Haleon and Zenith on adapting to a shaky economic climate
In this month’s edition of Convene. Challenge. Change. – an editorial partnership between The Drum and the 4A’s – we explore some of the challenges and opportunities that healthcare brand Haleon has faced since its launch in July 2022, as the world continues to reel from the financial impacts of Covid-19.
The pandemic, as we all know, affected just about every aspect of our modern lives; our world looks much different today than it did this time four years ago.
For many people, the daily commute to work has become a thing of the past; coughing in public without the protective barrier of a closed fist or a crooked elbow has become a serious social faux pas; the Zoom meeting has become a basic fixture of modern life; and so on.
From an economic standpoint, the pandemic was devastating. When a significant chunk of the entire population is stuck inside, spending money on little else aside from the basic necessities, the markets are going to struggle. Even now, well after the World Health Organization has officially declared the pandemic to be over, the global economy is still struggling to recoup from this period of widespread fear and stagnation.
Brands have been forced to adapt to the economic and cultural changes wrought by the pandemic or perish – and there’s certainly been no shortage of business doors that have been shuttered over the past four years. While that adaptive will necessarily look different for every brand, a recent conversation – the latest installment of The Drum’s Convene. Challenge. Change. partnership with the 4A’s – between healthcare company Haleon’s head of marketing Meredith Herman and media agency Zenith Media’s president of global solutions Stephen Farquhar suggests some potentially strong starting points.
Haleon was established in July of last year when it demerged from pharmaceutical giant GSK. The young company owns a litany of healthcare brands with household names, including Sensodyne, Theraflu and Centrum. Herman says that Haleon’s extensive brand portfolio, chock-full of familiar names, was an asset during the brand’s early days (which, even though they came after the worst of the lockdowns, were still filled with an ample amount of anxiety about Covid).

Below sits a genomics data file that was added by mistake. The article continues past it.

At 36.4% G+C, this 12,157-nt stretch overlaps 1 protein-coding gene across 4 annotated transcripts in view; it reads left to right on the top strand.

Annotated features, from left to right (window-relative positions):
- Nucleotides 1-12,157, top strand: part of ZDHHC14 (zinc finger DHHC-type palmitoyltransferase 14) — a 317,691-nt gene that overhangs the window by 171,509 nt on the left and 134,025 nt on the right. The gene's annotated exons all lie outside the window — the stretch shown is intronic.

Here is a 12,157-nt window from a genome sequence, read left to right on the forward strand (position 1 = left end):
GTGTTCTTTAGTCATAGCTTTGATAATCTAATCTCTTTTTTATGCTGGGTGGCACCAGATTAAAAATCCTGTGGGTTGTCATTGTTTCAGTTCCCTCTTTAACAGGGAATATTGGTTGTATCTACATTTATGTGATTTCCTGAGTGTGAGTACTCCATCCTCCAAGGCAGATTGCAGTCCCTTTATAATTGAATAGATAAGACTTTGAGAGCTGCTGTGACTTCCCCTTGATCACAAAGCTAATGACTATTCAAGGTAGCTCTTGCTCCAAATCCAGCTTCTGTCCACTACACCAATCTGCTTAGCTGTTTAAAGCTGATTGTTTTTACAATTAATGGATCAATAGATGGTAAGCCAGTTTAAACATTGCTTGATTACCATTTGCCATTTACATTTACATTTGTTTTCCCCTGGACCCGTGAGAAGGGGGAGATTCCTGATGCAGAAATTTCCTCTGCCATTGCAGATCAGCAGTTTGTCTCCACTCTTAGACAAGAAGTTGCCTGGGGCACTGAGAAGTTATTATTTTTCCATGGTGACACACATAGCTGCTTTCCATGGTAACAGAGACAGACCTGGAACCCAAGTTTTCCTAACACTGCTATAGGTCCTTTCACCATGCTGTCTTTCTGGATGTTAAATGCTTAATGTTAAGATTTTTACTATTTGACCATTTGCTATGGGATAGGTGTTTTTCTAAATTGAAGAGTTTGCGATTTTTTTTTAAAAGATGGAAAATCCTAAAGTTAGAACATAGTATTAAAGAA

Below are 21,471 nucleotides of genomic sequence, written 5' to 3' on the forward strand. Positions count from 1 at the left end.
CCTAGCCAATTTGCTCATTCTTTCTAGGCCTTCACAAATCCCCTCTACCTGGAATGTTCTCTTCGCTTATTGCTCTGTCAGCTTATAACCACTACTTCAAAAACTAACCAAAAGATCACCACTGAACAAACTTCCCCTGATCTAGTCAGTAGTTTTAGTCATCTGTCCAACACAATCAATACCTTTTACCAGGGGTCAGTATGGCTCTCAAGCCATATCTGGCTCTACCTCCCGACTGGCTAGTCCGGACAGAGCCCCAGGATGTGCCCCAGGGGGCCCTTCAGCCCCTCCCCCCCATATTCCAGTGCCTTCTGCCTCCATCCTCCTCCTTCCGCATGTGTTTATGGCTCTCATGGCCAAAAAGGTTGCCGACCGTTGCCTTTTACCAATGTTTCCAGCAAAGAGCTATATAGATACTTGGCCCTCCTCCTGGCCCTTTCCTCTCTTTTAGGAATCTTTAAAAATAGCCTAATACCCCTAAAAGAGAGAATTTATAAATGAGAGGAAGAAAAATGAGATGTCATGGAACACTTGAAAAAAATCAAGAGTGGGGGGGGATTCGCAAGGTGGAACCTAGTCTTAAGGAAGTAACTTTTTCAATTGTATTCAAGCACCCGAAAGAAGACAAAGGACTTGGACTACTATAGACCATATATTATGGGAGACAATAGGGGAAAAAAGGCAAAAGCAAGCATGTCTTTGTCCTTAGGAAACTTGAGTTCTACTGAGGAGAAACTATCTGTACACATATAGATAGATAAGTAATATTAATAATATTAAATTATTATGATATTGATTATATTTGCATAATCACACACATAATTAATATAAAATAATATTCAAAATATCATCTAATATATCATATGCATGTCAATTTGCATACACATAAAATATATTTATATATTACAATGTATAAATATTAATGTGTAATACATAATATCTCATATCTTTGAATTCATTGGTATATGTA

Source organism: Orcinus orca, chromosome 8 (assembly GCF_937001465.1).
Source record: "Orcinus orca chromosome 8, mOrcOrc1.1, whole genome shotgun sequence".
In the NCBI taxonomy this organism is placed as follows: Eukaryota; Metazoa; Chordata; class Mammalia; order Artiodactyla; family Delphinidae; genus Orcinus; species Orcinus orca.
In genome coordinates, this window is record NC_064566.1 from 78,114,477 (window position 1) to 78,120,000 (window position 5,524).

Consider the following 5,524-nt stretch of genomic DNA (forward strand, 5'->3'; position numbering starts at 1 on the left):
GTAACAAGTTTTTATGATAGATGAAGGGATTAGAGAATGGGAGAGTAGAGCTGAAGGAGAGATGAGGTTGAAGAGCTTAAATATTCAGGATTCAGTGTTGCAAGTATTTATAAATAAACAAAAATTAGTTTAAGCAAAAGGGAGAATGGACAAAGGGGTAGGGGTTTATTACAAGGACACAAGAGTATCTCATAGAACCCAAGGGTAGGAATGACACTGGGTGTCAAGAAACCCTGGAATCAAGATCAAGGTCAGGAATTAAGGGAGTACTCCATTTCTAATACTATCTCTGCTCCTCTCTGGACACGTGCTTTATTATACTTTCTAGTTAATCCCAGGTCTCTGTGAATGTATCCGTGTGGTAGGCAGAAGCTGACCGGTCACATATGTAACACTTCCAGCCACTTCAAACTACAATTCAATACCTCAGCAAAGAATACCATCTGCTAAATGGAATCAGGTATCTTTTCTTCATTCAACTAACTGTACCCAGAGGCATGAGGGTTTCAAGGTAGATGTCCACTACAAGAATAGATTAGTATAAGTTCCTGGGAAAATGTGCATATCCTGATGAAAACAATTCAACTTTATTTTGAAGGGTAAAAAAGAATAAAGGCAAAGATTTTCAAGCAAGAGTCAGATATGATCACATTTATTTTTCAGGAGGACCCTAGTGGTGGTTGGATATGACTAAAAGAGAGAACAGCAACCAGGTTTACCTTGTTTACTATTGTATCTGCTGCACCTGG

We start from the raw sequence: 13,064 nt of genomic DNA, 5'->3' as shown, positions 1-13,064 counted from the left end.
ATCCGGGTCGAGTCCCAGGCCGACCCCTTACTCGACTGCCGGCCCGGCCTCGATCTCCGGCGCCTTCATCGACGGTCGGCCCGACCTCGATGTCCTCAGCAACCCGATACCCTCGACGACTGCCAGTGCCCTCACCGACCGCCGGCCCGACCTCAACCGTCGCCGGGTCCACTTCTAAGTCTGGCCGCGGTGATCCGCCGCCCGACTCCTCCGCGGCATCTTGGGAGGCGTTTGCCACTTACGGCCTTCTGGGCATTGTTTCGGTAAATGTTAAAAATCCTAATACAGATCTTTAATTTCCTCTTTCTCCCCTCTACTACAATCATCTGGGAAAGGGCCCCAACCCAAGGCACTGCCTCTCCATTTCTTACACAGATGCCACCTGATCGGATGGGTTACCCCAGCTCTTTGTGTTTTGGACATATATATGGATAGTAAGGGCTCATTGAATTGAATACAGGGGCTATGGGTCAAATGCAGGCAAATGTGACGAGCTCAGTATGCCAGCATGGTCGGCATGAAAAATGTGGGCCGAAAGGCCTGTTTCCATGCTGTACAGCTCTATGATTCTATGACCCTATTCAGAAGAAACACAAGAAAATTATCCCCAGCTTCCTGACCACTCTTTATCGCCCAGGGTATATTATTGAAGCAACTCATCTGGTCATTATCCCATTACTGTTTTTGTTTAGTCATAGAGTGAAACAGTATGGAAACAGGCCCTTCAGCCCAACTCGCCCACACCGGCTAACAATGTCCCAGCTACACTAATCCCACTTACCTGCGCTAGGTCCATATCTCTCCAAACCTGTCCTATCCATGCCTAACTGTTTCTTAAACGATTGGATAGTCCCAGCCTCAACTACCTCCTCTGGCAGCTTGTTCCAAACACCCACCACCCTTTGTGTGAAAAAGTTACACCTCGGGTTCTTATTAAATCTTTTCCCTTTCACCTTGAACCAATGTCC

“We’re really based on brands you trust,” she says. “And during Covid, people were going back to those trusted brands, especially in the healthcare space.”
The fact is that a global pandemic was, in many respects, a commercial opportunity for some brands, including Haleon. But Herman says the brand made an effort during this period of societal turmoil to deepen its commitment to one of its core values – in her words: “to deliver better everyday health, with humanity.” To that end, the brand launched a Theraflu campaign called ‘The Right to Rest and recovery,’ which established a fund to compensate workers for wages lost during unpaid sick days.
Finding opportunity in hardship
Both during and after the pandemic, many of us have taken to discussing silver linings from the pandemic – lights glimpsed in the darkness which help to give meaning to a time of profound confusion and suffering.
For Farquhar, one of the silver linings of the last few years of economic instability has been a mindset shift and an optimization of operations that’s been forced upon many brands. “Economic hardship does force progress,” he says. “You have to think about things in a smarter way, you have to reprioritize, you have to focus on what audiences matter most, what budgets matter most … it almost begets innovation in a way.”
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Both Herman and Farquhar agree that while times of economic hardship might present certain opportunities for brands to become, in Farquhar’s words, “leaner and smarter,” the ability to realize those opportunities hinges largely on a synergistically healthy partnership between the brand and its marketing agency. When pontificating about the defining qualities of such a partnership, they almost sound like they’re describing a marriage. Herman says that “holding each other accountable” is key, as is transparent communication and “quality time.” (An analogy to marriage was explicitly invoked during last month’s Convene. Challenge. Change. conversation.)
And as in any marriage, Farquhar says that times haven’t always been easy, but Haleon and Zenith have continued to grow and improve together. (Zenith partnered with GSK for four years prior to the launch of Haleon.) “We’ve had loads of bumps,” he says, “and I think the [important] thing is how you resolve those things and how you use them to build, as opposed to ending the relationship quite quickly.”
Watch the full conversation in the video above.
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